YOU MAY HAVE driven down Bonanza Road and passed the Biltmore Bungalows a hundred times without thinking of the tiny residential neighborhood. From Bonanza, you mostly see a fence and a few well-kept houses, and the wide Veterans Memorial Drive that bisects the area.
Bordered by Las Vegas Boulevard to the east, Main Street to the west, Bonanza to the south, and Washington Avenue to the north, the Biltmore Bungalows are a residential island surrounded by municipal and industrial development. They are also one of Las Vegas’ oldest continually occupied residential developments.
Now the 180-odd houses are a stone’s throw from the Las Vegas Library, from Cashman Field, from the Natural History Museum and the Old Mormon Fort State Historic Park and the Neon Museum.
Like its neighbors, the bungalows have a history. They were constructed early in World War II to house officers and contractors mobilized for the war. They were simple, two-bedroom, wood-frame and brick houses. Many maintain those simple floor plans, but others have been extensively modified.
There are swimming pools, gardens, casitas and garages. At the time, the backyards probably seemed small, but compared to those found in modern housing developments, the yards look generous and have room for experimentation. Many of the houses have a simple addition in the back that expanded floor space with a dining room or extra bedroom.
“It’s one of the oldest still-standing residential areas in the valley,” says one fan of the neighborhood, “Downtown Steve” Franklin, a real-estate agent who has a long love-love relationship with downtown Las Vegas and a Biltmore rental property.
He says the Biltmore Bungalows aren’t for everyone. There’s a steady march of homeless people down Bonanza and Las Vegas Boulevard; restricted road access limits the numbers of people trying to go through the neighborhood, but it can still be a challenge, residents of the bungalows admit.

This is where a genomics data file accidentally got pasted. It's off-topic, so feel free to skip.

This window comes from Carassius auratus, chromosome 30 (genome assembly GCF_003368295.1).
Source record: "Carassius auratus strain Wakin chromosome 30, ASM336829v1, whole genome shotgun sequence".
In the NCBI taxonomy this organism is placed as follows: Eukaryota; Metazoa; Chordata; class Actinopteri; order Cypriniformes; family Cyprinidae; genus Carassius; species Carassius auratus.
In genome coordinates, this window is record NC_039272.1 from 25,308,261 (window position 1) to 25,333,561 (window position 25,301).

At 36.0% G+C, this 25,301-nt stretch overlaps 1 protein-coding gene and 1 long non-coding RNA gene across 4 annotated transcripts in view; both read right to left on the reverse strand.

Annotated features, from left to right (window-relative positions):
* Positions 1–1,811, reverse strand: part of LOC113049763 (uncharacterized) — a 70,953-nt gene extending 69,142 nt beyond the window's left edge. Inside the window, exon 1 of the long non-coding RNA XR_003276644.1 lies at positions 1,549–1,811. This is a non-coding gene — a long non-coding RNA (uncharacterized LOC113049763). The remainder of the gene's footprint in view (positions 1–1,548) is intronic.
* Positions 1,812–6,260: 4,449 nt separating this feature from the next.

But the community is home to a mix of artists, young professionals, Hispanic families and people looking for reasonable rents — along with a few folks who have lived in the bungalows for generations.
Investors can still find a property at a good price in the neighborhood, but those days are fading as bungalows now are selling for $60,000 or more, reflecting the quick rise in property values over the last two years. In fact the bungalows have both reflected and exaggerated the ups and downs of residential property values for decades. In the late 1960s, you could buy a house on about a tenth of an acre for less than $15,000, according to county records.
Housing prices followed the upward curve experienced throughout the valley until the rocketing escalation of the mid-2000s. One house on Bell Drive sold for $220,000; others nearby sold for similar prices.
Then came the crash. A house that to all outward appearances looks like the $220,000 house on Bell sold, five years later, for $26,000. But prices are quickly recovering. That has some of the residents, who include many renters, nervous.
SUE TAYLOR HAS to live in what you would call one of the cutest bungalows in the neighborhood, on the east side of Veterans Memorial, on Bonanza Way. A sign on the fence out front calls it the “One Horse Ranch.” The two-bedroom rental has a great little swimming pool and a lovely garden shaded by trees that might be as old as the house. A statue of a rearing horse is in the garden, and nearby there are tomato and pepper plants, irises and landscaping.